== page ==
jump to navigation

Guess Who Turned 100 (!) Today March 6, 2012

Posted by nrhatch in Food & Drink.

No!  Not me!

Here’s a hint:

OK . . . I’m sure by now you’ve figured out the Centenarian in our midst!

A few fun facts as Oreo Cookies celebrate 100 year:

* On this day in 1912, the National Biscuit Company (Nabisco) sold its first Oreo cookies to a grocer in Hoboken, New Jersey.

* Kraft Foods now sells Oreos.

* They’re the country’s top selling cookie.

* Oreo cookies are now available in more than 100 countries.

Got milk?

So . . . how do YOU eat Oreos?  Do you twist them apart and scrape out the icing?  Do you dunk them in milk?  Do you crush them over ice cream?

The Value Of What We Write March 6, 2012

Posted by nrhatch in Humor, Mindfulness, Word Play, Writing & Writers.

The value of what we write lies LESS in what we meant to say or convey . . . and MORE in what readers take away.

Readers don’t have to understand us . . . or the specific intent or emotion behind our words . . . in order to gain something of value.


Everyone who reads a given poem takes something different away from the experience:

* Some may follow the flow of the poem, allowing their inner peace to surface.  They leave, rejuvenated.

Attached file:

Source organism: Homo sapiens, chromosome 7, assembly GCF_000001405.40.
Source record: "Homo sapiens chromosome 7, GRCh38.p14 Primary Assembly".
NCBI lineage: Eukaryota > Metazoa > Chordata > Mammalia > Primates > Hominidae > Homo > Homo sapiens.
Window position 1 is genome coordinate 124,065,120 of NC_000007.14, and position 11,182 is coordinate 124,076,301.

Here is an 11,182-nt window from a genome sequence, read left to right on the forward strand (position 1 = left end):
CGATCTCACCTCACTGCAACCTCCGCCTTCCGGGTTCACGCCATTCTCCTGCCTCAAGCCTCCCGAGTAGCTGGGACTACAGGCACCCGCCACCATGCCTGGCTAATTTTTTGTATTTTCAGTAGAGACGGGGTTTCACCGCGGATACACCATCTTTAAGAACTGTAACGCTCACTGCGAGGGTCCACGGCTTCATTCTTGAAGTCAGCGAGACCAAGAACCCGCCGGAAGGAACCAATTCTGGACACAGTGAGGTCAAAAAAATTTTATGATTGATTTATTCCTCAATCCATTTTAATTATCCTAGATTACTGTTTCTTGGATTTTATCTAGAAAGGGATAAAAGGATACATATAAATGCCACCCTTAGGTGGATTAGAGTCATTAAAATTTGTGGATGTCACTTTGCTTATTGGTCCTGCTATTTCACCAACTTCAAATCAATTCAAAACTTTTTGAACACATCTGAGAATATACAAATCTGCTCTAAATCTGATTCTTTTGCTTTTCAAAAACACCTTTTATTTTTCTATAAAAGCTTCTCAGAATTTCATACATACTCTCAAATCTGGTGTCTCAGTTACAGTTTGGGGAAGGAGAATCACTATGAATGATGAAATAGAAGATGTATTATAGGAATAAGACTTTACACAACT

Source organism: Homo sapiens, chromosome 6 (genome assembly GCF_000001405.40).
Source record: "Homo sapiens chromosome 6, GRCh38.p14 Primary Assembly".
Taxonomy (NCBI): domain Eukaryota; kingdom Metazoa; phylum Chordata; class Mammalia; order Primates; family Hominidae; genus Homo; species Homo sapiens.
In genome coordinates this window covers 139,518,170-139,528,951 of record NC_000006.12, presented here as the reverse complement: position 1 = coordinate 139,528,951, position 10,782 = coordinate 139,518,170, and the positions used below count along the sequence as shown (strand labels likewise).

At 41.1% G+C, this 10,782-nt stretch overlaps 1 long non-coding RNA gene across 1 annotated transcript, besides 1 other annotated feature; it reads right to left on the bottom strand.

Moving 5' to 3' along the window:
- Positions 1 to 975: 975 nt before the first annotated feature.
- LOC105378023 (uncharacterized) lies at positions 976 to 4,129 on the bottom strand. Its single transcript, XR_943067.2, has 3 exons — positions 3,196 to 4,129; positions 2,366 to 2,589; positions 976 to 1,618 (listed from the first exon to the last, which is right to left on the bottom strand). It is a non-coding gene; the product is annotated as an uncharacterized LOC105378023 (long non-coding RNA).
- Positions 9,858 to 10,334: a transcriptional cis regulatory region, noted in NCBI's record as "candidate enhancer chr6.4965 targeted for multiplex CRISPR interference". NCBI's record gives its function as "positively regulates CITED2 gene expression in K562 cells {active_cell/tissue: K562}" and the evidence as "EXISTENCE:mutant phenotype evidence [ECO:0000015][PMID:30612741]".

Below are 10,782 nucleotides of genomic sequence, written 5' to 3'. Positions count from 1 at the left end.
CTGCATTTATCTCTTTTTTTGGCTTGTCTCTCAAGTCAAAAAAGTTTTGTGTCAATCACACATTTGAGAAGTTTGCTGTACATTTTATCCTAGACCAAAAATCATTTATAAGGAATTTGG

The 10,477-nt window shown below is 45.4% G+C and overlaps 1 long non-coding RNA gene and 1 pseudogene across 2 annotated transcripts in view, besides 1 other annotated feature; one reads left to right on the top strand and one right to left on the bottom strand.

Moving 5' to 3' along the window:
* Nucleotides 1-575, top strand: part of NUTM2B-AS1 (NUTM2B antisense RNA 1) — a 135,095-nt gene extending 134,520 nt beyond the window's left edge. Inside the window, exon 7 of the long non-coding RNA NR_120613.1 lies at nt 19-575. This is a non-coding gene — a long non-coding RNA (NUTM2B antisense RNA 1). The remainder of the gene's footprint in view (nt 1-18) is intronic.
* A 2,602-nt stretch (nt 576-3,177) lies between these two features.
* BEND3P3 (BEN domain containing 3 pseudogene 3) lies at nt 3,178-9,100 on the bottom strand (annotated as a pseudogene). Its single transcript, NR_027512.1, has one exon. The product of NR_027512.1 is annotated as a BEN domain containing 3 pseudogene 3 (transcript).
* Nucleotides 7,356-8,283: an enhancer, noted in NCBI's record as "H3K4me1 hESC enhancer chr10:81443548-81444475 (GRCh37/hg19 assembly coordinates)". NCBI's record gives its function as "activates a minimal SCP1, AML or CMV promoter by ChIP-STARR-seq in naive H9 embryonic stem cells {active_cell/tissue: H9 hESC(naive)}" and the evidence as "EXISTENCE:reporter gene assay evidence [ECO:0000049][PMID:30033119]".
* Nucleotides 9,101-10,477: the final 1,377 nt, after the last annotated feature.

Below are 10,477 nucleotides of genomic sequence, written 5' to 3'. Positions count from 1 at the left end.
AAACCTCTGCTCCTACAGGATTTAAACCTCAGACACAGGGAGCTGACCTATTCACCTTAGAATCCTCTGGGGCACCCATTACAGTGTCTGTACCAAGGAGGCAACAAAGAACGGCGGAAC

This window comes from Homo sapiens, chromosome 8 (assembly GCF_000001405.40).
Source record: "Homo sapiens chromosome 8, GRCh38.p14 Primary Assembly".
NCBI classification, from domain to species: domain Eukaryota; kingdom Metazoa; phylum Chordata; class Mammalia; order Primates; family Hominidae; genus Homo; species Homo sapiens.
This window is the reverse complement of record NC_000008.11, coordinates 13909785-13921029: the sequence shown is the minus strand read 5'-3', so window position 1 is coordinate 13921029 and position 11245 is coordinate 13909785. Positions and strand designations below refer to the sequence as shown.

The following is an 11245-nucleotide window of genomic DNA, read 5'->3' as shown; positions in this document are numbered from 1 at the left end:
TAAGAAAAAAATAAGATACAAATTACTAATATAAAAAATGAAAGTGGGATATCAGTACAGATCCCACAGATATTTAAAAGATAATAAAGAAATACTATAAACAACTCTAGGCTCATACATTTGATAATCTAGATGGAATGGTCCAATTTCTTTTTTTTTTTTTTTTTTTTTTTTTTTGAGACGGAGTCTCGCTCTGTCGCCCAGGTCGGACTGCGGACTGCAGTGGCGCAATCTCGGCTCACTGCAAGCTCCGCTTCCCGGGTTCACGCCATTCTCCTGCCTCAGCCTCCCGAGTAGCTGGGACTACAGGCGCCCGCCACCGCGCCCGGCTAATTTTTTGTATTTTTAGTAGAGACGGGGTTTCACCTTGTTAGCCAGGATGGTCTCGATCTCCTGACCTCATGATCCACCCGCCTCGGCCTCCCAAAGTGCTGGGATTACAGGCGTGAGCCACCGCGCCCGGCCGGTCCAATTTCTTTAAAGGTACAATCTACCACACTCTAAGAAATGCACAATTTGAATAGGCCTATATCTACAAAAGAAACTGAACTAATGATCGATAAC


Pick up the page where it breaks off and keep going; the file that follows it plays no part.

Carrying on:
* Others may focus on specific imagery, recalling an experience that taught them something about the world.  They leave, emboldened.

* Others may walk away empty-handed . . . because they spent the time trying to understand the poet, rather than allowing the poem to coalesce with their own experiences in life to help them gain perspective.

If I write a line (or two) of complete gibberish, claptrap, and/or gobbledygook (e.g., The quick brown fox jumps over the lazy dog resting near the white picket fence to snag a bunch of over-ripe grapes hanging above the canine’s over-large head), readers may discern unintended but valuable symbolism in those words.

If they leave “wiser” about the world and their place in it, the ultimate benefit to them is independent of my original intent . . . since all I intended to do was practice my typing skills.

No rules.  Just write!

A book is a mirror; if an ass peers into it, you can’t expect an apostle to peer out.  ~ Georg Christoph Lictenberg

There is a great deal of difference between an eager man who wants to read a book and a tired man who wants a book to read. ~ G.K. Chesterton

When you reread a classic you do not see more in the book than you did before; you see more in you than was there before. ~ Clifton Fadiman

My ideas usually come not at my desk writing but in the midst of living. ~ Anais Nin

What say you?